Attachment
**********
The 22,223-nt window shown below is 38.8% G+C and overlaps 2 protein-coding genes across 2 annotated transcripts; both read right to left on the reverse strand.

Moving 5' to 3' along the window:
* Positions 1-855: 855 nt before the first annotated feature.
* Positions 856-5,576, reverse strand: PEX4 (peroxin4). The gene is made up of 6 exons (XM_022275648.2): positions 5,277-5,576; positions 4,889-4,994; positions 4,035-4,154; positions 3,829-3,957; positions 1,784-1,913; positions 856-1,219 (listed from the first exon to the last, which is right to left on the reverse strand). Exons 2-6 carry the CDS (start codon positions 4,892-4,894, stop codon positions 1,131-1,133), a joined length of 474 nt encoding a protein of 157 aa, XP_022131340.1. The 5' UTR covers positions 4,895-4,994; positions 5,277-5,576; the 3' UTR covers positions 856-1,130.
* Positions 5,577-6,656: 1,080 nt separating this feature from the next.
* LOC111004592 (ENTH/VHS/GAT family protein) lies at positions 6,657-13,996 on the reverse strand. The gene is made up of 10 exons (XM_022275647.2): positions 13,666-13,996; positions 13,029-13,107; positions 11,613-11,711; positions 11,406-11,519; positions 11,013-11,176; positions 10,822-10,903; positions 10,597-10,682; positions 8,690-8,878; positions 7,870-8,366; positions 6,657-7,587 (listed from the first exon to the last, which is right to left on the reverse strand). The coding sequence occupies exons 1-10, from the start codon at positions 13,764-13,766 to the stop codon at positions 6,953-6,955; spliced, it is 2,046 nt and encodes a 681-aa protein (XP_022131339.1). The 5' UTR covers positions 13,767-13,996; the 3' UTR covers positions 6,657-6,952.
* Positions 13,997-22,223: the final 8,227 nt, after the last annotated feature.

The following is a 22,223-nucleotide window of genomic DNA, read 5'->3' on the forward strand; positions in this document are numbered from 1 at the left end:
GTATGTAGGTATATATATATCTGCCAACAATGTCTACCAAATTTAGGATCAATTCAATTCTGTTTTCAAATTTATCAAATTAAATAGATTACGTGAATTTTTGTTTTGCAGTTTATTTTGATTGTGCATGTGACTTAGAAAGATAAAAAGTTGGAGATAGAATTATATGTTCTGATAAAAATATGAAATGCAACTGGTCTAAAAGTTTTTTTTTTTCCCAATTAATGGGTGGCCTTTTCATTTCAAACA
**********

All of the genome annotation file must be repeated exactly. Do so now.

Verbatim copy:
The 22,223-nt window shown below is 38.8% G+C and overlaps 2 protein-coding genes across 2 annotated transcripts; both read right to left on the reverse strand.

Moving 5' to 3' along the window:
* Positions 1-855: 855 nt before the first annotated feature.
* Positions 856-5,576, reverse strand: PEX4 (peroxin4). The gene is made up of 6 exons (XM_022275648.2): positions 5,277-5,576; positions 4,889-4,994; positions 4,035-4,154; positions 3,829-3,957; positions 1,784-1,913; positions 856-1,219 (listed from the first exon to the last, which is right to left on the reverse strand). Exons 2-6 carry the CDS (start codon positions 4,892-4,894, stop codon positions 1,131-1,133), a joined length of 474 nt encoding a protein of 157 aa, XP_022131340.1. The 5' UTR covers positions 4,895-4,994; positions 5,277-5,576; the 3' UTR covers positions 856-1,130.
* Positions 5,577-6,656: 1,080 nt separating this feature from the next.
* LOC111004592 (ENTH/VHS/GAT family protein) lies at positions 6,657-13,996 on the reverse strand. The gene is made up of 10 exons (XM_022275647.2): positions 13,666-13,996; positions 13,029-13,107; positions 11,613-11,711; positions 11,406-11,519; positions 11,013-11,176; positions 10,822-10,903; positions 10,597-10,682; positions 8,690-8,878; positions 7,870-8,366; positions 6,657-7,587 (listed from the first exon to the last, which is right to left on the reverse strand). The coding sequence occupies exons 1-10, from the start codon at positions 13,764-13,766 to the stop codon at positions 6,953-6,955; spliced, it is 2,046 nt and encodes a 681-aa protein (XP_022131339.1). The 5' UTR covers positions 13,767-13,996; the 3' UTR covers positions 6,657-6,952.
* Positions 13,997-22,223: the final 8,227 nt, after the last annotated feature.

The following is a 22,223-nucleotide window of genomic DNA, read 5'->3' on the forward strand; positions in this document are numbered from 1 at the left end:
GTATGTAGGTATATATATATCTGCCAACAATGTCTACCAAATTTAGGATCAATTCAATTCTGTTTTCAAATTTATCAAATTAAATAGATTACGTGAATTTTTGTTTTGCAGTTTATTTTGATTGTGCATGTGACTTAGAAAGATAAAAAGTTGGAGATAGAATTATATGTTCTGATAAAAATATGAAATGCAACTGGTCTAAAAGTTTTTTTTTTTCCCAATTAATGGGTGGCCTTTTCATTTCAAACA